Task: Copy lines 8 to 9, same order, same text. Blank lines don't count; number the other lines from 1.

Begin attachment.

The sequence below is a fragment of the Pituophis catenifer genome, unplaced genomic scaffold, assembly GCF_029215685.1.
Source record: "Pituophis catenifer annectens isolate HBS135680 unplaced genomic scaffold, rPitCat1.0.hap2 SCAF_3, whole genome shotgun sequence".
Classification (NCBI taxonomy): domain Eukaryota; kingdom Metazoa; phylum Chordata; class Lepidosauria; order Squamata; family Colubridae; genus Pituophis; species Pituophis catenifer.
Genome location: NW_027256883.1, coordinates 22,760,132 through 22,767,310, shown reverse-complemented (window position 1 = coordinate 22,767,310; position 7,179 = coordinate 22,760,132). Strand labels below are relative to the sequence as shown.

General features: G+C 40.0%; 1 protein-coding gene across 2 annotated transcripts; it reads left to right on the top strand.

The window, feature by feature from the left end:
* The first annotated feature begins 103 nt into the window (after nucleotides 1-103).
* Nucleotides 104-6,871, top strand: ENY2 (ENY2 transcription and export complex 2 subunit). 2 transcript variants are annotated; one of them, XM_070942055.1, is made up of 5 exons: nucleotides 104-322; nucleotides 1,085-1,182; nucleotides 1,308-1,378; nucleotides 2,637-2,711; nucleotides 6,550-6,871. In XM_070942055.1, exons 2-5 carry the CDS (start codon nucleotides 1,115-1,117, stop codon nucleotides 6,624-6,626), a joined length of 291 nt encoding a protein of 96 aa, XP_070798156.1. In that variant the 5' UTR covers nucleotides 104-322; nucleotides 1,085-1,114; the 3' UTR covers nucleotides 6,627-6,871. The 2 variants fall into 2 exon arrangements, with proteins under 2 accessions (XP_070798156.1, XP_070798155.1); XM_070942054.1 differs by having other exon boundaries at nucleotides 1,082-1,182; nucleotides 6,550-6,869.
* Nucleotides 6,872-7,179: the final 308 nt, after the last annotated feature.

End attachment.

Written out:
* Nucleotides 104-6,871, top strand: ENY2 (ENY2 transcription and export complex 2 subunit). 2 transcript variants are annotated; one of them, XM_070942055.1, is made up of 5 exons: nucleotides 104-322; nucleotides 1,085-1,182; nucleotides 1,308-1,378; nucleotides 2,637-2,711; nucleotides 6,550-6,871. In XM_070942055.1, exons 2-5 carry the CDS (start codon nucleotides 1,115-1,117, stop codon nucleotides 6,624-6,626), a joined length of 291 nt encoding a protein of 96 aa, XP_070798156.1. In that variant the 5' UTR covers nucleotides 104-322; nucleotides 1,085-1,114; the 3' UTR covers nucleotides 6,627-6,871. The 2 variants fall into 2 exon arrangements, with proteins under 2 accessions (XP_070798156.1, XP_070798155.1); XM_070942054.1 differs by having other exon boundaries at nucleotides 1,082-1,182; nucleotides 6,550-6,869.
* Nucleotides 6,872-7,179: the final 308 nt, after the last annotated feature.